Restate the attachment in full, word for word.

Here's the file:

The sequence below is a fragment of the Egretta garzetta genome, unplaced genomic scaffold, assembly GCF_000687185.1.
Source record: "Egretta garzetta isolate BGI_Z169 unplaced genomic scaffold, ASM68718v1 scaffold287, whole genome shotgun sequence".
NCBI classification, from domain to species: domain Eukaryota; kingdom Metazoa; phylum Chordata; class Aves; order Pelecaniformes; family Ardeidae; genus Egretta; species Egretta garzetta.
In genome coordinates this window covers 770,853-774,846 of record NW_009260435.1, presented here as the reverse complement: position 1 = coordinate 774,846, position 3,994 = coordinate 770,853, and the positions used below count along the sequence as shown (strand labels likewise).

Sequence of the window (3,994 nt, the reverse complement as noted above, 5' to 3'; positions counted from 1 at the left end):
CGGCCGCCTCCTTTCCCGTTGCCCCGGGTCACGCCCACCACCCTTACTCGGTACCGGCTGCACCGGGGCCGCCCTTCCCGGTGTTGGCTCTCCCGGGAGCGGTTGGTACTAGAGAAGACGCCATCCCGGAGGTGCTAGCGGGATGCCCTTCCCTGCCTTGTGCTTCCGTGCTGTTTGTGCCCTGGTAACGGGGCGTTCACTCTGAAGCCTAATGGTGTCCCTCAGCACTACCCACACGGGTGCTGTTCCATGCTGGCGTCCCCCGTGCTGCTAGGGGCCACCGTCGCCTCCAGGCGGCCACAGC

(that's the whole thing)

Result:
The sequence below is a fragment of the Egretta garzetta genome, unplaced genomic scaffold, assembly GCF_000687185.1.
Source record: "Egretta garzetta isolate BGI_Z169 unplaced genomic scaffold, ASM68718v1 scaffold287, whole genome shotgun sequence".
NCBI classification, from domain to species: domain Eukaryota; kingdom Metazoa; phylum Chordata; class Aves; order Pelecaniformes; family Ardeidae; genus Egretta; species Egretta garzetta.
In genome coordinates this window covers 770,853-774,846 of record NW_009260435.1, presented here as the reverse complement: position 1 = coordinate 774,846, position 3,994 = coordinate 770,853, and the positions used below count along the sequence as shown (strand labels likewise).

Sequence of the window (3,994 nt, the reverse complement as noted above, 5' to 3'; positions counted from 1 at the left end):
CGGCCGCCTCCTTTCCCGTTGCCCCGGGTCACGCCCACCACCCTTACTCGGTACCGGCTGCACCGGGGCCGCCCTTCCCGGTGTTGGCTCTCCCGGGAGCGGTTGGTACTAGAGAAGACGCCATCCCGGAGGTGCTAGCGGGATGCCCTTCCCTGCCTTGTGCTTCCGTGCTGTTTGTGCCCTGGTAACGGGGCGTTCACTCTGAAGCCTAATGGTGTCCCTCAGCACTACCCACACGGGTGCTGTTCCATGCTGGCGTCCCCCGTGCTGCTAGGGGCCACCGTCGCCTCCAGGCGGCCACAGC